Sheila Dillon discovers surprising stories behind humble British vegetables.
Cheap veg - the surprising stories behind humble British vegetables. Sheila Dillon enlists three experts to uncover the hidden side of our veggies.
Ethno-botanist James Wong argues that rhubarb is the only uniquely British indigenous vegetable. Agricultural expert Dr Oliver Moore discovers the work that a seed bank in Ireland is doing to increase variety in our potatoes. And food writer Andrew Webb unearths new uses for onions.
Presented by Sheila Dillon and produced by Emma Weatherill.
James Wong's Raw Rhubarb Achar
A cross between a fruity salsa & crisp pickles, Achar is a Malaysian salad that adds a bright, zingy note to rich curries, grilled fish & satay. Here is my fusion take that uses rhubarb much like green mangos or green papayas to add a fresh zesty note to an old school street food favourite.
Serves 4 as a side dish
What you need:
2 sticks of forced winter rhubarb (summer rhubarb can be a little tough & stringy), sliced very thinly
1/4 cucumber, finely sliced into bite-sized pieces
1/4 pineapple, finely sliced into bite-sized pieces
1/4 red onion, finely sliced
1 red chili, finely slice
1 tbsp of sugar
1/4 tsp of salt
2 tbsp of white vinegar
1 small sprig of mint, finely chopped
2 tbsp of roast cashews, finely chopped.
What to do:
1. Combine all the ingredients, except for the cashews, in a large mixing bowl and toss together to combine.
2.Cover and pop in the fridge for the flavours to meld overnight (or for at least 2 hours). The vinegar will part pickle the vegetables, with the sugar and salt will drawing out the excess moisture & making them firmer and crisper.
3.Before serving, drain off the excess liquid & scatter over the roast cashews.
4.Serve cold with grilled fish, rich curries or satay.
For more rhubarb recipes from James Wong check out his blog homegrow-revolution.co.uk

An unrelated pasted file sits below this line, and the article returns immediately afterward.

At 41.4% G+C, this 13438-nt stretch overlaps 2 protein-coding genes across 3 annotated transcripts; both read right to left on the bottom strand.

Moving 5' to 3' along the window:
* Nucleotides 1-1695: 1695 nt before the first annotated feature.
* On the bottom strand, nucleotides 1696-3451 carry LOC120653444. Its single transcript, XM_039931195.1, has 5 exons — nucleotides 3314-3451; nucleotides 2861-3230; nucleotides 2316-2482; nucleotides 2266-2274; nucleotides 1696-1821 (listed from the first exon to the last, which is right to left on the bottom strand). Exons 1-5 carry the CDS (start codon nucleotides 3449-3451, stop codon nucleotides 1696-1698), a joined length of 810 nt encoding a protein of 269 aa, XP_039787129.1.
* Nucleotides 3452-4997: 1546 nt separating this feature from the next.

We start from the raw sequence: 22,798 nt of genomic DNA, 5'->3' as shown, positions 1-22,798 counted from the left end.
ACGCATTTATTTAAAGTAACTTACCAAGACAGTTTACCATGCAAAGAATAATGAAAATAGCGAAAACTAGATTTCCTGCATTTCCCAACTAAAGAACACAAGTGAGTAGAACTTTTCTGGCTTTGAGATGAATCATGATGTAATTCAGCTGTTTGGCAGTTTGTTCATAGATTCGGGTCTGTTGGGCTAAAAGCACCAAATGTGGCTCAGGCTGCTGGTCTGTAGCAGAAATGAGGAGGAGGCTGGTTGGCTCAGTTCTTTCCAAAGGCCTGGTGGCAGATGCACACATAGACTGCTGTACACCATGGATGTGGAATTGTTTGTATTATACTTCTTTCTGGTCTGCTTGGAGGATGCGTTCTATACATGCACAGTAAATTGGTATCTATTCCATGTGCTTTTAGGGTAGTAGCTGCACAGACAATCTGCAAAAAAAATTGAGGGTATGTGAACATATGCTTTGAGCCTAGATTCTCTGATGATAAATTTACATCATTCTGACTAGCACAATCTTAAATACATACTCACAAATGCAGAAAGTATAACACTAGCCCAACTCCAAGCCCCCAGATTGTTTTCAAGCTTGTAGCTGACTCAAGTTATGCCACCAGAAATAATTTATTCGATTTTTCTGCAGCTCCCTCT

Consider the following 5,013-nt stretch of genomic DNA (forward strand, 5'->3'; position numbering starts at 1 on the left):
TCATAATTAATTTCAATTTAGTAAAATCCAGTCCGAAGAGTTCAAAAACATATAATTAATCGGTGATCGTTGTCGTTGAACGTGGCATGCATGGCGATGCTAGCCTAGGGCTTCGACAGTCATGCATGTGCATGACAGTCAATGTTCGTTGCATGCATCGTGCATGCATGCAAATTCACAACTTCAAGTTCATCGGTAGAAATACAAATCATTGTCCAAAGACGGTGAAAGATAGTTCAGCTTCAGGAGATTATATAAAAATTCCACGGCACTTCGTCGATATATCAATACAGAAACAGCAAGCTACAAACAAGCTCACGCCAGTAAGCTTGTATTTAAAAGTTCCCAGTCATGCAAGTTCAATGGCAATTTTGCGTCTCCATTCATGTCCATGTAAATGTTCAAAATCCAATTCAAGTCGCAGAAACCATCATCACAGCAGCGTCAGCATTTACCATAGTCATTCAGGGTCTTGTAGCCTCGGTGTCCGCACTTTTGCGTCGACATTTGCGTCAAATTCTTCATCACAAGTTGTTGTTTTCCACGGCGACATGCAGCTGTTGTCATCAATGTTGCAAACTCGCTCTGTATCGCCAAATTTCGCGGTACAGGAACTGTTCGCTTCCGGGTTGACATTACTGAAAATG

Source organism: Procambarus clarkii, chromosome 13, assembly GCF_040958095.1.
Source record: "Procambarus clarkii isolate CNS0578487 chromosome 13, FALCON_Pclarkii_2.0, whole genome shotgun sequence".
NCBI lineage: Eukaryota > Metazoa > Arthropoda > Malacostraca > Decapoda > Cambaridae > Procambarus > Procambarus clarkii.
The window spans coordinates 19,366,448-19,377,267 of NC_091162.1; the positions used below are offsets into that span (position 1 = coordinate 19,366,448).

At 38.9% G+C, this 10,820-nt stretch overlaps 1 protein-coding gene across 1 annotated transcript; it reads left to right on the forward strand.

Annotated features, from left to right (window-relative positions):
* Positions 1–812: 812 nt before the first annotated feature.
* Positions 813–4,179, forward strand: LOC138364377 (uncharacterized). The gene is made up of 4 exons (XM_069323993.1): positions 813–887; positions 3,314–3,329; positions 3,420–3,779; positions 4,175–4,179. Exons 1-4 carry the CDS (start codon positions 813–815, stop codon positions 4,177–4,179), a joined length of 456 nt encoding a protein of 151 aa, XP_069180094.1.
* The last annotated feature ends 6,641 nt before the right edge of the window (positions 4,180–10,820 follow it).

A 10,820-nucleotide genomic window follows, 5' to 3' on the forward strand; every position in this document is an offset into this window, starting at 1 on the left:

Fiona Beckett's Stuffed baked potatoes with cheese onion and bacon
Life, you might think, is too short to stuff a potato but you get the best of all worlds - crispy baked potato skin, mashed potato filling and crispy cheesy crust. Mmmmm.
Serves 4 (or possibly 8 if you’re using it as a side dish rather than a main meal)
4 x medium to large potatoes, about 250g each
3-4 tbsp vegetable or sunflower oil
1 medium onion, peeled and finely chopped
4 back bacon rashers or 8 streaky rashers (about 125g in total), finely chopped
A good slice (25g) butter
4-5 tbsp milk or a mixture of milk and cream, sour cream or fromage frais
125g mature cheddar, grated
Preheat the oven to 200°C/400°F/Gas 6. Scrub the potatoes clean, dry them prick them with a fork and rub them lightly with oil. Bake them for an hour to an hour and a quarter, turning them half way through. Take the potatoes out of the oven and leave to cool slightly while you heat the remaining oil and fry the chopped onion and bacon until crisp. Cut the potatoes in half and carefully scoop out the centre without breaking the skin. Mash until smooth then add the butter and milk or milk and cream and mash again. Add the fried onion and bacon and a third of the cheese, mix well together and season with salt and pepper. Pile the filling back into the potatoes, top with the remaining grated cheese. Turn the oven up to 220°C/425°F/Gas 7 and cook the potatoes until the topping is nice and crisp.
* You could replace the cheddar with other hard cheeses such as Lancashire or Red Leicester or a crumbly blue cheese like stilton
Check out more recipes at the thefrugalcook.blogspot.co.uk
Anthony Demetre's Onion Soup
500g white onions - peeled and sliced thinly
100g unsalted butter.
1 litre full fat milk
2 cloves garlic - peeled & split
200 ml water
Salt & pepper
Sweat the onions in the butter until very soft and lightly caramelised. Add all the milk & water and gently bring to a simmer and cook for 20 mins. Finish with grated nutmeg, lots of parmesan & olive oil to taste.
This soup works extremely well with toasted sourdough bread placed into the bowl and the soup poured over, or you could use rustic style croutons.